Life is a circular journey through our issues and processes, and this is why things that are technically new often seem very familiar. It is also why, whenever we work to release a habit, change a pattern, or overcome a fear, we often encounter that issue one last time, even after we thought we had conquered it. Often, when this happens, we feel defeated or frustrated that after all our hard work we are still dealing with the same problem. However, the reappearance of a pattern, habit, or fear, is often a sign that we have come full circle, and that if we can maintain our resolve through one last test, we will achieve a new level of mastery in our lives.

When we come full circle, there is often the feeling that we have arrived in a familiar place, but that we ourselves are somehow different. We know that we can handle challenges that seemed insurmountable when we began our journey, and there is the feeling that we might be ready to take on a new problem, or some new aspect of the old problem. We feel empowered and courageous to have taken on the challenge of stopping a pattern, releasing a habit, or overcoming a fear, and to have succeeded. At times like these, we deserve a moment of rest and self-congratulation before we move on to the next challenge.

Coming full circle is like stepping into a clearing where, for a moment, we can see where we came from and where we are standing at the same time. Remembering that we will be tested again is important, but it’s also important to pause and take a look at the ground we’ve covered, honoring our courage, our persistence, and our achievement. Then we can begin the next leg of our circular journey with a fuller understanding of where we are coming from.

The “Day Zero Project”

Written December 13th, 2010
Categories: Self Discovery
1 Comment »

by Carolyn Babcock, Ph.D.

We are coming up on yet another new year.  As per tradition, this means that we will make promises to ourselves to undertake projects that will create a “new” us.  Whether it is to quit smoking, lose weight, travel, keep a journal … well, you know the routine.

For 2011, how about taking a different perspective on the obligations of our “New Year’s Resolutions?”  Seek out and here is what you will find.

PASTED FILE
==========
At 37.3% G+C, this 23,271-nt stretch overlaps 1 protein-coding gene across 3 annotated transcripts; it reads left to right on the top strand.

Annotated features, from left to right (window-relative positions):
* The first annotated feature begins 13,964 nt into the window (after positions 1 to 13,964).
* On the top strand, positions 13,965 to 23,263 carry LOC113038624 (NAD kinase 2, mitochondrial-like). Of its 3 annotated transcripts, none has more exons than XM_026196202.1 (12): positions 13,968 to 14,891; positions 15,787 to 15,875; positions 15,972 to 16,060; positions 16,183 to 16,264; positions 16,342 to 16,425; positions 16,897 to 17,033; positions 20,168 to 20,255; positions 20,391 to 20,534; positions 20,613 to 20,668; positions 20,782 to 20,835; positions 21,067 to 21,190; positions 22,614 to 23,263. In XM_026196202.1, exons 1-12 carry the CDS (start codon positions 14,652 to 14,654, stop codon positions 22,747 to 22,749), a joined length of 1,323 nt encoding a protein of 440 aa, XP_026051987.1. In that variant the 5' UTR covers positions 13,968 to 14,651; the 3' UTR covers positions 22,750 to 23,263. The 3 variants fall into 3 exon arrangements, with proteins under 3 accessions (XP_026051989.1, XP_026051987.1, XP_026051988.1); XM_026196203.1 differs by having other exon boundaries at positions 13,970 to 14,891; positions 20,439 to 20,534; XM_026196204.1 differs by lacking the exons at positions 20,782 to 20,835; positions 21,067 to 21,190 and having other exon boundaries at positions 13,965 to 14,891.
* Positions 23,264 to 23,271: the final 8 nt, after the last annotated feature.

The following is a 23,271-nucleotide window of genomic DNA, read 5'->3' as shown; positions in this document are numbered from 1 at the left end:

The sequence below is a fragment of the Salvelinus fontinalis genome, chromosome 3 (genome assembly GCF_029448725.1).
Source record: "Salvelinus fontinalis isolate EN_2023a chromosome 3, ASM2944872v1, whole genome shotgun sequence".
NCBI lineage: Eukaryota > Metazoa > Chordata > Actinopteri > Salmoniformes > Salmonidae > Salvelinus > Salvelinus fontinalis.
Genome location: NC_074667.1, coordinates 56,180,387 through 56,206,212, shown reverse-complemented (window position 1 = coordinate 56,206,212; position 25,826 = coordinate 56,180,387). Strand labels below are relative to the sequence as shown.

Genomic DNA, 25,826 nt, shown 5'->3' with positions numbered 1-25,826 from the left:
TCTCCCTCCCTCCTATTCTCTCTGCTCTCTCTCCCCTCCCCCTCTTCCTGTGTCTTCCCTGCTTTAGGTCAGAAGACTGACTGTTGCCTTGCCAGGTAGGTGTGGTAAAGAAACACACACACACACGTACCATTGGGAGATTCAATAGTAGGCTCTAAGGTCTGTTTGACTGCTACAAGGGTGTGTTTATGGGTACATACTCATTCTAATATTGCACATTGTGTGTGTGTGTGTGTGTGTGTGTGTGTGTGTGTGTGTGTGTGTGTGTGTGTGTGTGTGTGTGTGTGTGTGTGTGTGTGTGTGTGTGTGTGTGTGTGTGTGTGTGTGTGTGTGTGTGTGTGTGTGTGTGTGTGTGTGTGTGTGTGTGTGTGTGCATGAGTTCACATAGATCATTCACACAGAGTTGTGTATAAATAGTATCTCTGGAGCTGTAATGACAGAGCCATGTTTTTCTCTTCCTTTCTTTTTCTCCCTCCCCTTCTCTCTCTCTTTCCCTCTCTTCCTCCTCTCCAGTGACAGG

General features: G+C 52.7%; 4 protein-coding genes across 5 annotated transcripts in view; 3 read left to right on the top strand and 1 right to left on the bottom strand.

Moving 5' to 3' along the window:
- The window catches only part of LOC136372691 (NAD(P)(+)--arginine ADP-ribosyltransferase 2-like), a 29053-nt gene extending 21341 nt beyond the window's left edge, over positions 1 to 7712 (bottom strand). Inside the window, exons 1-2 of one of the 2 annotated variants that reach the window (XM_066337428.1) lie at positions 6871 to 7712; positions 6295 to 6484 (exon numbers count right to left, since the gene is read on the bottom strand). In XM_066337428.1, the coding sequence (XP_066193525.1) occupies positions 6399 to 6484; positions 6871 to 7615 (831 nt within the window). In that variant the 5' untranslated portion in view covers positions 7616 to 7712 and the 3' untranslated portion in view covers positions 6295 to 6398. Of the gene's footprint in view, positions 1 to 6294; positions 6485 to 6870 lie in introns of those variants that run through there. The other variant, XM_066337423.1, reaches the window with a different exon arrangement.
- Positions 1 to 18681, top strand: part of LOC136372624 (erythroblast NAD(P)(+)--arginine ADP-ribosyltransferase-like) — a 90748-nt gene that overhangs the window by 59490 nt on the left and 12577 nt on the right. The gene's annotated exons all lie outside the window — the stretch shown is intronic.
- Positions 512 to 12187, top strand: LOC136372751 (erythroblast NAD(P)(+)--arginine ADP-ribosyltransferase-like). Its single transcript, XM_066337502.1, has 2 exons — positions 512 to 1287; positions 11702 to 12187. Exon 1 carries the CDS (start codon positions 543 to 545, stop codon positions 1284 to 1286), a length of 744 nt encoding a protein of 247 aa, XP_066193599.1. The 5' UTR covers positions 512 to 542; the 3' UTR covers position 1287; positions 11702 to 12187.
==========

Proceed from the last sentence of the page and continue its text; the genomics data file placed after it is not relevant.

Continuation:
Through the help of this web site, you will create a list of 101 “Things to Do” over the next 1000 days (approximately 2 years and 9 months).  These goals on the list can be as grand as traveling to exotic lands, as simple as walking in the rain, or as ambitious as achieving a monetary goal.  While the prospect of creating this list may seem daunting, the site does provide ideas to nudge you along.  You can go to their “Idea Finder” or see what the top 101 choices are.  It is amazing how, once you get into the rhythm of the project, the ideas start to pour from you.  The “Idea Finder” helped me add almost 40 to the list!

When you are done (or even well under way) you can rearrange the order, move an item or items from “To Do” to “Someday.”  The list is yours to toy with and to use as a lovely reason to daydream.  As I read the list of the “Top 101,” I was fascinated by the common choices.  Participants chose a wide range of goals:  #1 is “Donate blood” and #101 is “Ride a horse.”  And, in keeping with the theme of this blog site, #91 was “Graduate College.”

However, it is the #2 choice that is really intriguing:  “Write a letter to myself to open in 10 years.”  Imagine all that you can accomplish in 10 years!!   You can get a Bachelor’s degree in less than half that time.  You can be well underway with another career.  If you save 10% of your income each year, by the end of 10 years, you will have accumulated one FULL year’s salary.

So, over the next couple of weeks before the beginning of 2011, take a few moments to consider your top 101 things.  Have fun – and dare to dream!